Set in Botswana, A CARRION DEATH introduces the reader to, amongst a lot of other characters, Assistant Superintendent David Bengu. David is a big man. A very big man. As a young man, his friend Angus coined the nickname Kubu - which means Hippopotamus in Setswana. That friend belongs to one of the families in Botswana - his father, until he died, and his uncle have run the Botswana Cattle and Mining Company for many years. His friend - Angus and his twin sister Dianna are about to reach the age at which they inherit and they can take over from their uncle Cecil.
In the meantime a body is found in a wash near a waterhole. It seems the location has been carefully chosen - the waterhole is popular with local animals and there are a lot of predator animals who should have disposed of the remains before they were found. Unfortunately for the killers, a young scientist is working in the area and it is his team that make the discovery. There are some very odd things about this body - most likely a white man, there are very few missing white men in Botswana, and the body is missing an arm, perhaps to further confuse identification, but there are distinctive old breaks in both legs so surely it won't be that hard to match the body to a name. Kubu investigates, from the wash and the nearby tourist resort, back to the capital of Gaborone, through the boardrooms of big business and into the dust and dirt of the desert and the diamond mines.
A CARRION DEATH has a real feel of Africa for a number of reasons. The character of Kubu is somebody you can just see: a tall, stately, large, unflappable man methodically sailing through the investigation. The setting also means that whilst there is some concentration on the city locations, a large part of the book takes place in the desert, in the diamond mines, in the sand and dust and heat of the place. Maybe that is part of the reason why some parts of the book proceed slowly - at a stately pace - thinking more and more about that aspect makes me think that that was a quintessentially African thing. The investigation meanders at points, there's the occasional foray into various private lives, there is Kubu's relationship with his much loved wife and his own parents. It seemed, to somebody who has never been there, to give the entire book an overwhelming atmosphere of Africa. There are a lot of messages about the place and the people woven into the story as well and again, these seem on initial reading perhaps to have been padding, but if you think about it - this is a book set in a place and amongst a people of which the majority of us will know very little.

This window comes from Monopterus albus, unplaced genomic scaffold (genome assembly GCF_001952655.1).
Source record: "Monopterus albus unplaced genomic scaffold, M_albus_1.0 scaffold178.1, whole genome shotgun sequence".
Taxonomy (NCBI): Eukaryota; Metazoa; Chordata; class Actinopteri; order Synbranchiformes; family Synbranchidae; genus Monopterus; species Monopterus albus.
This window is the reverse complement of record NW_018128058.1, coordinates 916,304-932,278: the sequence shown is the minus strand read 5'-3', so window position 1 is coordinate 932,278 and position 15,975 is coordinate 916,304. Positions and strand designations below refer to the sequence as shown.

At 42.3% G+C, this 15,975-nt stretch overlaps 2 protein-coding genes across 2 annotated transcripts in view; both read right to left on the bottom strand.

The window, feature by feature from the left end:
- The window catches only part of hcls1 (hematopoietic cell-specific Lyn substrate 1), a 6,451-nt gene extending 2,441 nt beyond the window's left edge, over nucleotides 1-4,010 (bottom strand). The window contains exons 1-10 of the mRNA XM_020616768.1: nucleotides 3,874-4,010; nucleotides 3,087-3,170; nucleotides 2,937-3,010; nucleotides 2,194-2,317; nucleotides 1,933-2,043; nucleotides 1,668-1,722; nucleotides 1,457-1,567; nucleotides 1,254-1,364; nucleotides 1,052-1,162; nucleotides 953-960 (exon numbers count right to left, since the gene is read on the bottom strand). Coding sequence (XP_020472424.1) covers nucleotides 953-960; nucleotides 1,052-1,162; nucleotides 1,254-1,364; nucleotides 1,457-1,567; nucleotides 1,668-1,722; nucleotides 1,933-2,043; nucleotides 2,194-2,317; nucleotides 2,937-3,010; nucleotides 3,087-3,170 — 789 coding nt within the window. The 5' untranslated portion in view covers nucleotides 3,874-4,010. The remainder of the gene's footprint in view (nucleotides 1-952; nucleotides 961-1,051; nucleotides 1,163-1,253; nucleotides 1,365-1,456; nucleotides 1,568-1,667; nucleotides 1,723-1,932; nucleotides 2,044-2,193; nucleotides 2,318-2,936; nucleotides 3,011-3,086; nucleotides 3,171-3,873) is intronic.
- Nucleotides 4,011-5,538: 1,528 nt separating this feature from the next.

You will have to slow down to read this book, you will have to revel in the side roads and the meanderings. You may even have to forgive a few investigational hiccups that might not occur somewhere where speed and outcomes are all the rage. You will most likely also find that the last parts of the book drags slowly. But this was a good debut, with an interesting central character, supported by a fantastic location. Hopefully you won't be left like I was - with an overwhelming desire to try Kubu's favourite thirst quencher - a Steelworks. The glossary provided at the back of the books says this is made from cola tonic, ginger beer, soda water and bitters.
Michael Stanley is the writing team of Michael Sears and Stanley Trollip, two South African-born friends who have travelled frequently to the magnificent Botswana wilderness and A CARRION DEATH is their debut novel.